WEDA Legislative Update:

What’s On Tap for WEDA this Fall Under the Capitol Dome

Since the Wisconsin Legislature wrapped-up their work on the state budget bill – which Gov. Tony Evers signed into law on July 5 – the halls of the State Capitol have been relatively quiet as lawmakers enjoyed their “summer recess.” But now that Labor Day is behind us, legislative actively is quickly ramping up in what is expected to be a busy fall floor session for the Legislature.

While the budget bill included some exciting new initiatives and increased funding for key economic development programs – such as $525 million for four different workforce housing revolving loan funds – there were some disappointments too. Chief among them was the Governor’s veto of a key talent attraction initiative, which was a top state budget priority for WEDA.

Fortunately, WEDA continues to focus on our legislative priorities, and we are well positioned to work on a handful of key bill proposals this fall and through the remainder of the legislative session. Please find below a brief overview of WEDA’s legislative agenda this fall:

  • Talent Attraction: As was mentioned above, a $4 million talent attraction initiative (which focused on military veterans) was vetoed from the budget bill. However, WEDA will continue to work on the issue and actively lobby for legislation (AB 287 / SB 284) introduced earlier this session that would provide $5 million to WEDC to administer a statewide talent attraction campaign focused specifically on veterans and active-duty military personnel transitioning out of the U.S armed forces.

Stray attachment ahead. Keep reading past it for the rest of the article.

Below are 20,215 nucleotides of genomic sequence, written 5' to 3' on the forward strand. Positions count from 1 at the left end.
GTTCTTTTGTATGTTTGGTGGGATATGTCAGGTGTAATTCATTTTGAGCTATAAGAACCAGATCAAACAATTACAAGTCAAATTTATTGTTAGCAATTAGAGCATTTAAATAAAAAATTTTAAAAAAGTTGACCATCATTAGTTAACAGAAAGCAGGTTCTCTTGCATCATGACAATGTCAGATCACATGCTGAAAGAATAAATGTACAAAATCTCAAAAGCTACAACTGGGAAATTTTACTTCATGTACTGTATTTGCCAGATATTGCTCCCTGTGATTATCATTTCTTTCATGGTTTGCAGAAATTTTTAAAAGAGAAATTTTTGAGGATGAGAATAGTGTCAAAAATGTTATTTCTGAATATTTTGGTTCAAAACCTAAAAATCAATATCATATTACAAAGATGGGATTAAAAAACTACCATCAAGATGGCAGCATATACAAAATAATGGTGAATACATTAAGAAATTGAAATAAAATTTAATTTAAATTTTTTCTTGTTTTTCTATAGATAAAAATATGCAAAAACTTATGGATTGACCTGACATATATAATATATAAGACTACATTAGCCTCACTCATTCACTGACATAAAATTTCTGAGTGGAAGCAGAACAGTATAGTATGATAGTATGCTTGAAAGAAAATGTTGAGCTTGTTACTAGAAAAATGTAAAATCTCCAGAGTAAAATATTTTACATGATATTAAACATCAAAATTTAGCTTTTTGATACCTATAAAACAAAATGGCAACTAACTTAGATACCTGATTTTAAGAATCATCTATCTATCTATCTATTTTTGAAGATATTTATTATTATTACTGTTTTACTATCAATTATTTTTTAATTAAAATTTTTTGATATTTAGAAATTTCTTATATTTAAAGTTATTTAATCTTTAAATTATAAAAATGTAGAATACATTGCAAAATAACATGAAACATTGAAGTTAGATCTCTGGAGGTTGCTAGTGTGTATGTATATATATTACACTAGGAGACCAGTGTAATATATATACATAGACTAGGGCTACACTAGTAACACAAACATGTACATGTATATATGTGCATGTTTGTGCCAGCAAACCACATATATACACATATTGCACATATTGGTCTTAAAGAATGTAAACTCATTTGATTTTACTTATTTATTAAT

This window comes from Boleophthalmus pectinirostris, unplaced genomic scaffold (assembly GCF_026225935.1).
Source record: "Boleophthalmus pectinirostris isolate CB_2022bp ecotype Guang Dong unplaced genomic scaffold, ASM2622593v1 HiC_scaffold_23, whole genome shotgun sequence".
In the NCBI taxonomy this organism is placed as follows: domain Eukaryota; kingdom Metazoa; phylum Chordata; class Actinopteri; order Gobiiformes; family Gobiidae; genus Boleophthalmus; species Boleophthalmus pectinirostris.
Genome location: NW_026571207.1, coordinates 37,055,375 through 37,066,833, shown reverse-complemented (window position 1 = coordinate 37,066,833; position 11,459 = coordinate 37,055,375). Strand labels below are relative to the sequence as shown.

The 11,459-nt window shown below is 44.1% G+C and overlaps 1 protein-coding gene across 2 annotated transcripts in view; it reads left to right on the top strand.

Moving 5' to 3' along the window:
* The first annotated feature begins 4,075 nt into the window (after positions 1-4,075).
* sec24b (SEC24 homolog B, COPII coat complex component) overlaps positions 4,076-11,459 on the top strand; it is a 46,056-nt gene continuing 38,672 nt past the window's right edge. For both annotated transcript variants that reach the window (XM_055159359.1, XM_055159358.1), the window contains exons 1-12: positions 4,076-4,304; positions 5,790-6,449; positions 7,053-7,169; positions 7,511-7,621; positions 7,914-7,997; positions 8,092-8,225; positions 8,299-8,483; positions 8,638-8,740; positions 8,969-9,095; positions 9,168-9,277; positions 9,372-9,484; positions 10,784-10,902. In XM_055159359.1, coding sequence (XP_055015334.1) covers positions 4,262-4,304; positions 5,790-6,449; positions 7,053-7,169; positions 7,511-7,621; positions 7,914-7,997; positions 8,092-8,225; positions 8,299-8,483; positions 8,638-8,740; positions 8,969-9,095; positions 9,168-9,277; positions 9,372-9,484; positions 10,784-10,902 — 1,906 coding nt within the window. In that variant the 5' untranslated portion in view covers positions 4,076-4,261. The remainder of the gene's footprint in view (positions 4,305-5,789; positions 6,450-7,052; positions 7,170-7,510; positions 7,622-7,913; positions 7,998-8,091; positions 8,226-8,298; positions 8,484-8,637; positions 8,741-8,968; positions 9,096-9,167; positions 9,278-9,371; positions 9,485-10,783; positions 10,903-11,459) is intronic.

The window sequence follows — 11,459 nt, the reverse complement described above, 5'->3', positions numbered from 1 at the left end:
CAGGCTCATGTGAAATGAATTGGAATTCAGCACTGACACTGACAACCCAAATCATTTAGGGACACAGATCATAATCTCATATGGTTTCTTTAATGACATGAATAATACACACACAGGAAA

• Workforce Housing: Although the budget bill included funding for several new workforce housing revolving loan funds, there is still work to be done on the housing front. In short, there is not enough affordable housing to meet the needs of Wisconsin workers and their families. It is a key factor in the state’s workforce shortage crisis and is a huge impediment to recruiting and retaining employees for Wisconsin employers. In an effort help encourage the construction of much-needed housing, WEDA is actively lobbying on legislation (AB 39) that would Increase the allowable amount of annual tax credits allocated under the state’s Low-Income Housing Tax Credit Program from $42 million to $100 million. The legislation would also require the state, if possible, to direct at least 35% of the tax credits each year for housing projects in rural areas.
  • Childcare Access: Employers across Wisconsin are facing unprecedented hiring challenges, and one of the reasons behind the state’s workforce shortage is the lack of access for families to childcare. While childcare remains an important family issue, it is also a growing business issue that has a significant impact on employers and their ability to meet their labor needs. This fall, WEDA will be working on a handful of childcare bills that aim to increase access to quality childcare and reduce costs for families. Among the legislative proposals that may be considered by the Legislature include a tax credit or grant program to offset costs for employers that provide childcare benefits for their employees; tax-advantaged accounts to help families cover childcare costs; a loan program for childcare providers to upgrade their facilities; and a number of regulatory reforms for the industry.